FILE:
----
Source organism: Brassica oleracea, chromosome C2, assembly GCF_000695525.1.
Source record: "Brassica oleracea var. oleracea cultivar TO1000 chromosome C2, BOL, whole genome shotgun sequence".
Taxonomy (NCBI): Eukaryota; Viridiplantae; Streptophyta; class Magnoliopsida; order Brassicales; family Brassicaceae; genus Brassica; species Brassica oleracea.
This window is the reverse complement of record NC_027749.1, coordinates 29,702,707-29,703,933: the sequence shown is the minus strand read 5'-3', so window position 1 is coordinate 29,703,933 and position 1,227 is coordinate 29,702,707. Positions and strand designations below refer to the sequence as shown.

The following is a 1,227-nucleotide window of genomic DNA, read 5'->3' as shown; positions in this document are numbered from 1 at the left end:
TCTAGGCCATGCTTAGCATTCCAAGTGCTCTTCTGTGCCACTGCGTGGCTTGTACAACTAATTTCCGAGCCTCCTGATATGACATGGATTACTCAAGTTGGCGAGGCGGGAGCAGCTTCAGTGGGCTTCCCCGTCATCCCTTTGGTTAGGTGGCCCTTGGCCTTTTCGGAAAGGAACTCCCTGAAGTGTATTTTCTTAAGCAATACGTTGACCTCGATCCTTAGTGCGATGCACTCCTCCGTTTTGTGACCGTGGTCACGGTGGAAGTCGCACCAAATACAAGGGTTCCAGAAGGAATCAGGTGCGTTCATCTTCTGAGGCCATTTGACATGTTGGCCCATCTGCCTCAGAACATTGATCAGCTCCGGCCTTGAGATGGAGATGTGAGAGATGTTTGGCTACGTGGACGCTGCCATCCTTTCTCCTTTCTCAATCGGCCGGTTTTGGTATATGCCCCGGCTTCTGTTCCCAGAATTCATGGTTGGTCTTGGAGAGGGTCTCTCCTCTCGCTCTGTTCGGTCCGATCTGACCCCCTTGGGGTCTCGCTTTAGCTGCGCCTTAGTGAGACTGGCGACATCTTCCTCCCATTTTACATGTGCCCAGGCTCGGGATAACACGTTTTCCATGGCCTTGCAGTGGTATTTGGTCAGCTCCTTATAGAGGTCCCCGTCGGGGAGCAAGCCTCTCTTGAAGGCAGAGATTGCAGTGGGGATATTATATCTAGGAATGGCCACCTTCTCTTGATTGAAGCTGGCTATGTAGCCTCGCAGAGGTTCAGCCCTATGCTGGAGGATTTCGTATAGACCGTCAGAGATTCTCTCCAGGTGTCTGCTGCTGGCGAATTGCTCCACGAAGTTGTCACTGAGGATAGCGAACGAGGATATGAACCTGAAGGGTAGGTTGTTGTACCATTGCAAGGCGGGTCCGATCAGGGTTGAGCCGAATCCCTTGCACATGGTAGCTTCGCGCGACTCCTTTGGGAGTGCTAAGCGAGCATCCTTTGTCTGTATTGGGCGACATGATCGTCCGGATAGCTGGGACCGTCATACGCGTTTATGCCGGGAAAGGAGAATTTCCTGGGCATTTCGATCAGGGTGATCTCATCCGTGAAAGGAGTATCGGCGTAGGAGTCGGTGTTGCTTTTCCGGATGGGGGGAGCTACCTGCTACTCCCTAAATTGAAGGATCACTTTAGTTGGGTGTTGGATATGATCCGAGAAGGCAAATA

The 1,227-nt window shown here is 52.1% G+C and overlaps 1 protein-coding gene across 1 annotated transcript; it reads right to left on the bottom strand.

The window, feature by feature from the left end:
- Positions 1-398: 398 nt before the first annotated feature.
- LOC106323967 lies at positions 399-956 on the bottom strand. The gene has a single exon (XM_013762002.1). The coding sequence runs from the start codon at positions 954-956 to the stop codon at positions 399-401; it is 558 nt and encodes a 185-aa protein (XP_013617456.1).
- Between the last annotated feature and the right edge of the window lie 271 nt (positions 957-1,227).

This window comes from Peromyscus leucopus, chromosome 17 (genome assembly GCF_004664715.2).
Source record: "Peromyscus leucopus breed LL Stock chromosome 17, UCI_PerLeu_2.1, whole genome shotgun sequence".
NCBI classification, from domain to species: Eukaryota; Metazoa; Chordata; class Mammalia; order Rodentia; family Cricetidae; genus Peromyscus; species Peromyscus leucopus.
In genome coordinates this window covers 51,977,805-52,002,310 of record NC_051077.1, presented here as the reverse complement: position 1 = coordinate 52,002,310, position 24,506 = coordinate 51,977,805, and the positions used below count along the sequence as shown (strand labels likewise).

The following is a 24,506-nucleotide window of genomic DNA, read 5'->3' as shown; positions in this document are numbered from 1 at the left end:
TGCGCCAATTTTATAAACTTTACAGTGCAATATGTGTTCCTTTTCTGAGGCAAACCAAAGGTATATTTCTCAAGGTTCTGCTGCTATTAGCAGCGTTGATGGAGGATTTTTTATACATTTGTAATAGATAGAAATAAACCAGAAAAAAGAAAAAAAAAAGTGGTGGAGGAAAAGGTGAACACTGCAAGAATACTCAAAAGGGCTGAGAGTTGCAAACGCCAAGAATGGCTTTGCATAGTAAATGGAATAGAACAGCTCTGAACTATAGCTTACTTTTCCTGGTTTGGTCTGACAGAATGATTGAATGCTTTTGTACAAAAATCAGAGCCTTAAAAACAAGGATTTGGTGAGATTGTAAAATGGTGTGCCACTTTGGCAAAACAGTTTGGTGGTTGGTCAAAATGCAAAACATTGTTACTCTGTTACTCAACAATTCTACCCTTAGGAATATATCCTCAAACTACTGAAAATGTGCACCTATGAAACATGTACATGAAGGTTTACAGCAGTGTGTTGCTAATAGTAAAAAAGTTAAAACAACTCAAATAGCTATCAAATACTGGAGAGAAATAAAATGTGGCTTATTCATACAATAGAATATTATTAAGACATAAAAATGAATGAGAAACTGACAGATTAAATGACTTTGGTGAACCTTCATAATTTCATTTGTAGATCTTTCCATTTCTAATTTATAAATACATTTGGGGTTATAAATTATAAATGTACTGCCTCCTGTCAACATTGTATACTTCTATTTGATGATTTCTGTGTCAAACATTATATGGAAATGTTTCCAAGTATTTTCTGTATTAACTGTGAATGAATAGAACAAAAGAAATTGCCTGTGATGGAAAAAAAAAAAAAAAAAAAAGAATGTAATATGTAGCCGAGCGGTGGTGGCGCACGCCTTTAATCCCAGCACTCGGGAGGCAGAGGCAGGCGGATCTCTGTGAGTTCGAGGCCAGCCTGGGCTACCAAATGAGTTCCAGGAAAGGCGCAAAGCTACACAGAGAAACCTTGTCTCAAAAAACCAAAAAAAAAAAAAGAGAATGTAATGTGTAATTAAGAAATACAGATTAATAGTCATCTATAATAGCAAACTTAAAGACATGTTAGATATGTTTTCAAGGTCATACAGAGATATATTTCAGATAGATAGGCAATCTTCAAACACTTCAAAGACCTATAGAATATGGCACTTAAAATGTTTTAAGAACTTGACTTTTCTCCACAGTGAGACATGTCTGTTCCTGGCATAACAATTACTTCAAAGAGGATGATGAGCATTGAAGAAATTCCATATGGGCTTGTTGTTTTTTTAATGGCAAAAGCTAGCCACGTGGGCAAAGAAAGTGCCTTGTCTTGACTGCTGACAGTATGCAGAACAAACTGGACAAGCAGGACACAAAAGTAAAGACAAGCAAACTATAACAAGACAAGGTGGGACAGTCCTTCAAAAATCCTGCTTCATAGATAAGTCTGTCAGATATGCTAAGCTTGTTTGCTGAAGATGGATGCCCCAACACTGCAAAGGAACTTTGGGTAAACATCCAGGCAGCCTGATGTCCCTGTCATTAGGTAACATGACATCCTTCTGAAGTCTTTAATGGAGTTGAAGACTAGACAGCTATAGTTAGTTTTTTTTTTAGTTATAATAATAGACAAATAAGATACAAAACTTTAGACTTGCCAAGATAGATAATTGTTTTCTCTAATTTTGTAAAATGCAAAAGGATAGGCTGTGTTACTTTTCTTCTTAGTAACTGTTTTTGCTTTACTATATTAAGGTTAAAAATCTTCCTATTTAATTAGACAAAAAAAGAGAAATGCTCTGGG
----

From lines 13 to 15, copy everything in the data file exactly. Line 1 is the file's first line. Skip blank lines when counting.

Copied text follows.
Source record: "Peromyscus leucopus breed LL Stock chromosome 17, UCI_PerLeu_2.1, whole genome shotgun sequence".
NCBI classification, from domain to species: Eukaryota; Metazoa; Chordata; class Mammalia; order Rodentia; family Cricetidae; genus Peromyscus; species Peromyscus leucopus.
In genome coordinates this window covers 51,977,805-52,002,310 of record NC_051077.1, presented here as the reverse complement: position 1 = coordinate 52,002,310, position 24,506 = coordinate 51,977,805, and the positions used below count along the sequence as shown (strand labels likewise).